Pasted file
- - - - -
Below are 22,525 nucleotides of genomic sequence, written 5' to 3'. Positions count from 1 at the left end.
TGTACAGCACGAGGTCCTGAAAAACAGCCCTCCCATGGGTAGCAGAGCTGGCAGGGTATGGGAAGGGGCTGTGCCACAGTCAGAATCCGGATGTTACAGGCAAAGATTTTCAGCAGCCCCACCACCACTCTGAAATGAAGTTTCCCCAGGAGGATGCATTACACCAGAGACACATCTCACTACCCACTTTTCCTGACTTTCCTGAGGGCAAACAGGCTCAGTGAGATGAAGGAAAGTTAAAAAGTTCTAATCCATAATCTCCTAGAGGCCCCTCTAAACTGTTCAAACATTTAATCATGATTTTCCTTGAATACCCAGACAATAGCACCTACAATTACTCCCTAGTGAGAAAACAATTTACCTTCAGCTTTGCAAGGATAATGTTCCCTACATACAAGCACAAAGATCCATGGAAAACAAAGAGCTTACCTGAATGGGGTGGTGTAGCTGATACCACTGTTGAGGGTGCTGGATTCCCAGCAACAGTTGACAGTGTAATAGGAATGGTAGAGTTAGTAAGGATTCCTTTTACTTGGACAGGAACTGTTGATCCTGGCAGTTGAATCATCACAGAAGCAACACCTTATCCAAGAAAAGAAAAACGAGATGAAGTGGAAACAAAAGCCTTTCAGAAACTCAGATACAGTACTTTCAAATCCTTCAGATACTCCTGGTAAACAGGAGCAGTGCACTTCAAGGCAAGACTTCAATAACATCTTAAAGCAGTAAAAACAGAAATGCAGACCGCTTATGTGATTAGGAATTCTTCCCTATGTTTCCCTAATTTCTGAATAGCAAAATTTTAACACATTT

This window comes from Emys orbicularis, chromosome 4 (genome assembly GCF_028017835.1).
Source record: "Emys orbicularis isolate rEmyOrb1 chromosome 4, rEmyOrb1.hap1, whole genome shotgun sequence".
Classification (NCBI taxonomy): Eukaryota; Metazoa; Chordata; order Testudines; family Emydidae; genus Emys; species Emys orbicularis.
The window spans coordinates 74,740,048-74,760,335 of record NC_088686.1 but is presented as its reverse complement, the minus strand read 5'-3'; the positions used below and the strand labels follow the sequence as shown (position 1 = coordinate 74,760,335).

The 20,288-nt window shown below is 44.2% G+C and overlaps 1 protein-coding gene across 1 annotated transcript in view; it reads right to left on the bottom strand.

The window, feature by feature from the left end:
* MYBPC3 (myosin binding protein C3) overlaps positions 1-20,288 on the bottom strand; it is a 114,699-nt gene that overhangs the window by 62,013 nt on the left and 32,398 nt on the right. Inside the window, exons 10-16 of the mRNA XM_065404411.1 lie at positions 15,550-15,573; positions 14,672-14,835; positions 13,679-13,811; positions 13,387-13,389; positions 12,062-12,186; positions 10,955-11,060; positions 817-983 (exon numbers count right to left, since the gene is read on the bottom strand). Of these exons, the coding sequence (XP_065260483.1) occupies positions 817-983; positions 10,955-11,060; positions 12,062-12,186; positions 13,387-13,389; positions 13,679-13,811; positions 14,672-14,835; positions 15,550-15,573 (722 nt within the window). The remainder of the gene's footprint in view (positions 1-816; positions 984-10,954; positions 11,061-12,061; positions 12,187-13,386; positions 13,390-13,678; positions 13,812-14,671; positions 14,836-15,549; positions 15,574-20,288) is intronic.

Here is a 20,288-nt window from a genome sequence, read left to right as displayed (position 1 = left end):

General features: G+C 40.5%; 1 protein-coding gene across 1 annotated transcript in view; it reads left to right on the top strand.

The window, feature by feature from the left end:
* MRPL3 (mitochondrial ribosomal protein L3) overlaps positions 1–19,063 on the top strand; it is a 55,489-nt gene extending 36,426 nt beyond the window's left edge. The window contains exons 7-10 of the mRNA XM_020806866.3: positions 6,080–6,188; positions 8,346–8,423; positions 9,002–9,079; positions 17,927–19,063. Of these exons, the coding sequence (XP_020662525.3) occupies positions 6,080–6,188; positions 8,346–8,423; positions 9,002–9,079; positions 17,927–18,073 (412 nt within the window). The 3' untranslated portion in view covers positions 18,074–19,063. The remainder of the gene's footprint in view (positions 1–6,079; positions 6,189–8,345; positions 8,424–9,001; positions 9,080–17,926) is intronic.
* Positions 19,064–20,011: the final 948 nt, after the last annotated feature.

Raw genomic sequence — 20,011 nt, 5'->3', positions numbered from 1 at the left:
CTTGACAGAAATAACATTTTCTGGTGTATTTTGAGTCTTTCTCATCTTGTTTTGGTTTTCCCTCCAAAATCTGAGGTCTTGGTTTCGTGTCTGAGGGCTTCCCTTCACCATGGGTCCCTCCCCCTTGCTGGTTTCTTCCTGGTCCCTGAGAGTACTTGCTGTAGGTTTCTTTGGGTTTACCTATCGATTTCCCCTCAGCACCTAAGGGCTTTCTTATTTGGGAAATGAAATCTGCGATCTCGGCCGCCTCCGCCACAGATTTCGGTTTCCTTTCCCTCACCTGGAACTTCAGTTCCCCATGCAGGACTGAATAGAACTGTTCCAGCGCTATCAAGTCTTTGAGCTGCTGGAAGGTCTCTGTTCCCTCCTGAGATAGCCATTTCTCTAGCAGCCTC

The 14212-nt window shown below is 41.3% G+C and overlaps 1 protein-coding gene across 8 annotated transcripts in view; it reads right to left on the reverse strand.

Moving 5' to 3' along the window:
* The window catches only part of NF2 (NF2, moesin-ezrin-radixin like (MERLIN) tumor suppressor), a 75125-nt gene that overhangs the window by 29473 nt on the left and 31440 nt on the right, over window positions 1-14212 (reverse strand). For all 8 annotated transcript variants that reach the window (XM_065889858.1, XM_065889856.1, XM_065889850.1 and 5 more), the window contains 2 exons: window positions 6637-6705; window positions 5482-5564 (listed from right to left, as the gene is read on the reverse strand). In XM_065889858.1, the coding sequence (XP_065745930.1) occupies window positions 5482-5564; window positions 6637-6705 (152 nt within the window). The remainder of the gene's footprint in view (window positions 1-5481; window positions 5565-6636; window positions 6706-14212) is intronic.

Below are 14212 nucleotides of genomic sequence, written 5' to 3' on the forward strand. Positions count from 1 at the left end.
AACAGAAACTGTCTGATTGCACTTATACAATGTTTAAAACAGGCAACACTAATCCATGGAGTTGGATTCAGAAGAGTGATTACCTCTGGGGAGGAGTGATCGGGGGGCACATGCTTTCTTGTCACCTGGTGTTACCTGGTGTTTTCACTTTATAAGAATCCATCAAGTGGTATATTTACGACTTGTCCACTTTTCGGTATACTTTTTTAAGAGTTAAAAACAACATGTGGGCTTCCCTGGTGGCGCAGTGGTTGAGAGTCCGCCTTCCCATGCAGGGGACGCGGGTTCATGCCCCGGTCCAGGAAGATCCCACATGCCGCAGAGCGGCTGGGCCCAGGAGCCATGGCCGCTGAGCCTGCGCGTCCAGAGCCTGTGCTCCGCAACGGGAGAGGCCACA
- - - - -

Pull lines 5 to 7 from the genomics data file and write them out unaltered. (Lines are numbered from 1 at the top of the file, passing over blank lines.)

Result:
Classification (NCBI taxonomy): Eukaryota; Metazoa; Chordata; order Testudines; family Emydidae; genus Emys; species Emys orbicularis.
The window spans coordinates 74,740,048-74,760,335 of record NC_088686.1 but is presented as its reverse complement, the minus strand read 5'-3'; the positions used below and the strand labels follow the sequence as shown (position 1 = coordinate 74,760,335).

The 20,288-nt window shown below is 44.2% G+C and overlaps 1 protein-coding gene across 1 annotated transcript in view; it reads right to left on the bottom strand.